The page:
Most of the Settings are the same as Chrome. The main difference is on the Privacy and services tab: you can choose from Basic, Balanced, and Strict levels of tracker prevention.
The Collections feature, which looks like a set of photographs next to the Favorites star, is one notable difference from Chrome. A collection allows you to gather links, images, and other web content in one place. It’s handy for creating a wishlist or Pinterest-like collection of items that are more flexible than bookmarking.
To try them, click Start new collection in the panel and give it a name. Now, with the collections page open, you can click Add current page, drag any link, or move an image to save them. There’s also an Add note button for bits of text.
Click the three-dot button in the collections panel for a few options, including exporting your collection to Word, Excel, or to open them all in a new window.
Using Chrome Extensions in Edge
Head to the Microsoft Edge Add-Ons page to browse the list of official extensions. It includes popular choices like Dark Reader and Grammarly, but you probably won’t find your favorite niche Chrome extensions there.
Thankfully, the new Edge is compatible with Chrome extensions. To enable them, open the three-dot menu at the top-right of Edge and click Extensions. In the bottom-left, enable the Allow extensions from other stores slider and accept the warning.
Now, you can visit the Chrome Web Store and install extensions from there. Some might not work properly in Edge, so make sure to test them after installing.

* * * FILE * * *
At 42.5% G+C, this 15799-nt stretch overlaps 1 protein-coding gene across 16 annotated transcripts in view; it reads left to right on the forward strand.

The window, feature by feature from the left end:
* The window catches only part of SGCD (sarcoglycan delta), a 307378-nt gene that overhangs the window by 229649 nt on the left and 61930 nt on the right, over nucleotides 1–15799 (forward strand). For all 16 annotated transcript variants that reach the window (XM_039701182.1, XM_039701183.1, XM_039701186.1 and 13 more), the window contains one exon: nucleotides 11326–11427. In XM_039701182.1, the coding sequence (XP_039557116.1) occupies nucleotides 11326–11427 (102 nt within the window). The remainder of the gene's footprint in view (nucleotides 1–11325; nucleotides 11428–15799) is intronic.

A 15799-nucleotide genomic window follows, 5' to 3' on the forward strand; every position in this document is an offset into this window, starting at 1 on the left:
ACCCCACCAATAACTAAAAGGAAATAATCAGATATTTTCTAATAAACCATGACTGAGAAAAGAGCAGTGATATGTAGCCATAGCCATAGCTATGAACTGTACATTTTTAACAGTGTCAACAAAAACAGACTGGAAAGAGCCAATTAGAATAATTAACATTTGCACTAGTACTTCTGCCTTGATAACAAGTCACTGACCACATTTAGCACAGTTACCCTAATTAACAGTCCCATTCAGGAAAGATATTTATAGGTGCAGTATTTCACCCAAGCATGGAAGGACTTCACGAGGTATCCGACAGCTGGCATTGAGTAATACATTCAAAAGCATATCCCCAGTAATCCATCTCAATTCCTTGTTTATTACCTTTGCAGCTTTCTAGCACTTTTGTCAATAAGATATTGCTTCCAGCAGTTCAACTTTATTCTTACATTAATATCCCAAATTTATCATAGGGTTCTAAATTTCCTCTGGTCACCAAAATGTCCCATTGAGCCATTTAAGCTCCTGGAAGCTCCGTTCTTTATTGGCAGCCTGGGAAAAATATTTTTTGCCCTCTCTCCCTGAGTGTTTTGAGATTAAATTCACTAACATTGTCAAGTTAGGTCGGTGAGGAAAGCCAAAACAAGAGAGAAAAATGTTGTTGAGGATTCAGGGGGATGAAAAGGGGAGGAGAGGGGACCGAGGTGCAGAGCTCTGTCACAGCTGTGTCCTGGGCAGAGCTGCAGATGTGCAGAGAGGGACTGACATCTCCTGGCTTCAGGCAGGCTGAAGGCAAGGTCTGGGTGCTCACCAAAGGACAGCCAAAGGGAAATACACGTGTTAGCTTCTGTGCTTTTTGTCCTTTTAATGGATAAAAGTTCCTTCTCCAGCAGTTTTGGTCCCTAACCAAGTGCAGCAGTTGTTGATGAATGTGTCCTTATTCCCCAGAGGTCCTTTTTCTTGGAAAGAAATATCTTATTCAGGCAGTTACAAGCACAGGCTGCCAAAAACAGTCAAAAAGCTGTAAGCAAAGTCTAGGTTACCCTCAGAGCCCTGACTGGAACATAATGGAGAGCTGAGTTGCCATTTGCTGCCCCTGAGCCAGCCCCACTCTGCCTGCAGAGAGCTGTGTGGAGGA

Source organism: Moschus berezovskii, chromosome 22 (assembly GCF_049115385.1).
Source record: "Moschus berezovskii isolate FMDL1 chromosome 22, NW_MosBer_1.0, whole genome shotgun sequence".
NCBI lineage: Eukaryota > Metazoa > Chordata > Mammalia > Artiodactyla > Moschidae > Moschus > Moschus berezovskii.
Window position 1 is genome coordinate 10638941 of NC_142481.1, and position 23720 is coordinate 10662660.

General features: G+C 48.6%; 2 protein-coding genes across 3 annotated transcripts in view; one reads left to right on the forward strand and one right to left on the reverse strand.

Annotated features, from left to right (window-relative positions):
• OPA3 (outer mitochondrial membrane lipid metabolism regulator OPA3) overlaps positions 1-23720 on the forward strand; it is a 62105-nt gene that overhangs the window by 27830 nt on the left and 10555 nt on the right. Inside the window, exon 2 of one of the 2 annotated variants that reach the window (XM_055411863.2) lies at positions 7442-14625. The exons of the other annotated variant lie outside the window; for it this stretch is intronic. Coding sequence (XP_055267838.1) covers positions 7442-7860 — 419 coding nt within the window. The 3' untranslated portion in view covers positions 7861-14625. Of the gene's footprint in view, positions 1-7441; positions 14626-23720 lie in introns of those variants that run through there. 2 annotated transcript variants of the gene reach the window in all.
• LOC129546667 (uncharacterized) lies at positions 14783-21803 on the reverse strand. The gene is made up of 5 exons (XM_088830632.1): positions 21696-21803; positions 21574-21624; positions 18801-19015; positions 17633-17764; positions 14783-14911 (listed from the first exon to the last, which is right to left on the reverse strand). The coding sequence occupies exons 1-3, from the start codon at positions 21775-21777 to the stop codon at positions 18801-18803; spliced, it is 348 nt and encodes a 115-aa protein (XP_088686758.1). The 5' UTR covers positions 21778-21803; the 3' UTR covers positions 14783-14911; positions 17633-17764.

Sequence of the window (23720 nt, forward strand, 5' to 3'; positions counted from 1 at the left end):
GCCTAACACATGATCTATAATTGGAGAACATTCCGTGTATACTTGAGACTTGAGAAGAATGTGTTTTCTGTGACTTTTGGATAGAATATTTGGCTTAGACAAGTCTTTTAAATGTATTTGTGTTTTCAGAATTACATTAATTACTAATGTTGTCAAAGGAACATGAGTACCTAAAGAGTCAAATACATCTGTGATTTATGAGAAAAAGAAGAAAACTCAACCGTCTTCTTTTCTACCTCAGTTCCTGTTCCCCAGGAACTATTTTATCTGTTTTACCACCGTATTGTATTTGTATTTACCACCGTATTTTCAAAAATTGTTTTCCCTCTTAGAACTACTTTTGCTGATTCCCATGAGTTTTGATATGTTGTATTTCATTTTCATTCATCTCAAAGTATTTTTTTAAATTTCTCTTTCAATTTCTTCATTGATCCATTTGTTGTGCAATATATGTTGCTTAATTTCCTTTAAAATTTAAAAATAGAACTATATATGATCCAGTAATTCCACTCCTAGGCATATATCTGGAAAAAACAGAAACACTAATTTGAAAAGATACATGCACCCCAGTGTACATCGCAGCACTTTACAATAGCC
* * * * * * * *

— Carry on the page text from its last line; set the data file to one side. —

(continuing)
Should You Use Microsoft Edge Now?
There’s really not much more to using the revamped Microsoft Edge. If you’re familiar with Chrome, Edge is very similar, aside from the layout of the settings menu and a few options. So should you give it a try?
If you’re unsatisfied with your current browser for any reason, or just want to try something different, it’s worth a look. The new Edge doesn’t offer huge improvements over Chrome, but depending on your preferences, that could be perfect. Maybe you want a reliable and flexible browser that’s not tied to Google—as long as you don’t mind Microsoft’s integration with it.
It’s much more appealing than the old version of Edge, which really didn’t offer any great reasons to use it. While it did have an ebook reader and annotation features, those aren’t exactly game-changers. Plus, the new Edge has better syncing options since it’s available on all platforms.
Regardless of whether you use Microsoft Edge, this new setup is beneficial for almost everyone. People who can’t install a new browser get a much better experience from the preinstalled option, and Chrome will hopefully improve from the more direct competition.
Microsoft Edge Is Reborn
We’ve looked at the changes Microsoft made to Edge and what those mean for the browser. Whether you make it your new default or try it once and ignore it afterward, this is a positive change. We’ll see how Microsoft continues to differentiate the browser going forward.
If you want to try a different browser, have a look at our comparison of the various Firefox versions.